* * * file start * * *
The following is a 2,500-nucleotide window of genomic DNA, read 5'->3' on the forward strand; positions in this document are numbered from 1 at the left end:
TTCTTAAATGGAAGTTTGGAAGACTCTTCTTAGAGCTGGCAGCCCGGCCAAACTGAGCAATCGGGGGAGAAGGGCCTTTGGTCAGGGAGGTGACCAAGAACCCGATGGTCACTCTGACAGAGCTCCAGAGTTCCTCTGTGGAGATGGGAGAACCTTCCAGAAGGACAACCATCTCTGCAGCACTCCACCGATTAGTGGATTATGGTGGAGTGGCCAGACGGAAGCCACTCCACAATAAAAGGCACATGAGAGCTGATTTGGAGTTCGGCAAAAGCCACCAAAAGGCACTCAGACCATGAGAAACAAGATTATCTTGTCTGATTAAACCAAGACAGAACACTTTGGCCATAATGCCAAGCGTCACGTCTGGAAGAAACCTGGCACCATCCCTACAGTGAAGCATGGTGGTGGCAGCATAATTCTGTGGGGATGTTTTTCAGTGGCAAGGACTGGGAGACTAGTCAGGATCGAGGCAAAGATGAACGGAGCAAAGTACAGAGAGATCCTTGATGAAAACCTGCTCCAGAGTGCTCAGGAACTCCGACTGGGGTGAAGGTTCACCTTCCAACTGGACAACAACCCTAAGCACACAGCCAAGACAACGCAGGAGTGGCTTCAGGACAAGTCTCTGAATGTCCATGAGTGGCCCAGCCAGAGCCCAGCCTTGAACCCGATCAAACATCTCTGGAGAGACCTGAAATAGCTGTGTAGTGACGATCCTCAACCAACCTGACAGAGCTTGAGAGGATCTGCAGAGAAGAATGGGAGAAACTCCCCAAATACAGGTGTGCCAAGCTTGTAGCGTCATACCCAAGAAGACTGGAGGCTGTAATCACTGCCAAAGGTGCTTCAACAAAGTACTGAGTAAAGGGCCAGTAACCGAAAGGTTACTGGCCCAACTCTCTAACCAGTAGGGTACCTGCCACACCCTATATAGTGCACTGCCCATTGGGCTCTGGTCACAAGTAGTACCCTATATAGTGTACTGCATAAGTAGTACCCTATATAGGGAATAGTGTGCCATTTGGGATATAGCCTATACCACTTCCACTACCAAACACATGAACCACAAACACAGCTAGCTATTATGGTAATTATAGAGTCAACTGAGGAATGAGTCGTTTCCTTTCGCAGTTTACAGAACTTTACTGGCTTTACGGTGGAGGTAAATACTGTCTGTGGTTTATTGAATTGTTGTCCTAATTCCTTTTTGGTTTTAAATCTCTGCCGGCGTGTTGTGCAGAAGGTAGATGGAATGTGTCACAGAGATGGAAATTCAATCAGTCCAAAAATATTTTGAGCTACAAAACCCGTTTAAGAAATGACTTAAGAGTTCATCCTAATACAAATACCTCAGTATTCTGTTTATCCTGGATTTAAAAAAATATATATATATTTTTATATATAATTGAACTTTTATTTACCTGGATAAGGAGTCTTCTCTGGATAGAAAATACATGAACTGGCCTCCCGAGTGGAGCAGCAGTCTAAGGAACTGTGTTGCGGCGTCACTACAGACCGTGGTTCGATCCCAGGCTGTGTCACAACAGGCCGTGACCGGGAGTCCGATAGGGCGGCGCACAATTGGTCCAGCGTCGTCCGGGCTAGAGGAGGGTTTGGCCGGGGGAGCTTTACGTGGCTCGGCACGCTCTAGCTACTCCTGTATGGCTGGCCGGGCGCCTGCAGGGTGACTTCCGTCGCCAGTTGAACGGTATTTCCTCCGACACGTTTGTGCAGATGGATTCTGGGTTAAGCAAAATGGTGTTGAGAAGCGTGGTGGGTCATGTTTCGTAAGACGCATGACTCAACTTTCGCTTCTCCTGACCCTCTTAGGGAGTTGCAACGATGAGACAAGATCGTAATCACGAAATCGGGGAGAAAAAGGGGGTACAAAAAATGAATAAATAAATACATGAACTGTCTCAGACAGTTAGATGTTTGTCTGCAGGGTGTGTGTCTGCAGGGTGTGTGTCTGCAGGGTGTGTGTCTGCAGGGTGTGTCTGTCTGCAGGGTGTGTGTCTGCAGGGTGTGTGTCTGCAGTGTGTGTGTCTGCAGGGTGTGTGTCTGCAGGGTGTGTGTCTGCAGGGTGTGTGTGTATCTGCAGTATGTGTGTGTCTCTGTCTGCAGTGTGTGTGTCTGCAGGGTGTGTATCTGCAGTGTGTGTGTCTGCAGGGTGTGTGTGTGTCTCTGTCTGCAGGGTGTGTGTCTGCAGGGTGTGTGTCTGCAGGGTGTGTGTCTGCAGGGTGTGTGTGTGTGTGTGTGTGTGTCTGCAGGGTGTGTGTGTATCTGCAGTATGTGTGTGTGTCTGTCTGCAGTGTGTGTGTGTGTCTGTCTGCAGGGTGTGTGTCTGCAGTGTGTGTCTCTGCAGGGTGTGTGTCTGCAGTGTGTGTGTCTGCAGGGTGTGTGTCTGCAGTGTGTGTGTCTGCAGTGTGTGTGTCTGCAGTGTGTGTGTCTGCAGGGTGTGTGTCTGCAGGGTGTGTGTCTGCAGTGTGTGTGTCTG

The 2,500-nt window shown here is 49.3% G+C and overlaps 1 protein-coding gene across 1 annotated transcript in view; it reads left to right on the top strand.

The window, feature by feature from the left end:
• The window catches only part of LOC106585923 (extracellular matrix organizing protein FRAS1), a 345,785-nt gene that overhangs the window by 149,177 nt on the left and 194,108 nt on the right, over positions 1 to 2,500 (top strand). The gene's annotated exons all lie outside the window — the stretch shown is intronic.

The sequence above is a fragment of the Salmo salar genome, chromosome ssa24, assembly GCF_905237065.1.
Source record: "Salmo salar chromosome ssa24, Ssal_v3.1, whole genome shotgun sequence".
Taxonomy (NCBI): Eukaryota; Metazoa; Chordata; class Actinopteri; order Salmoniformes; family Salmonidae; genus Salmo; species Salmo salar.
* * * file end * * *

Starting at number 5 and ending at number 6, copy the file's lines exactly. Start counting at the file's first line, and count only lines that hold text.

• The window catches only part of LOC106585923 (extracellular matrix organizing protein FRAS1), a 345,785-nt gene that overhangs the window by 149,177 nt on the left and 194,108 nt on the right, over positions 1 to 2,500 (top strand). The gene's annotated exons all lie outside the window — the stretch shown is intronic.

The sequence above is a fragment of the Salmo salar genome, chromosome ssa24, assembly GCF_905237065.1.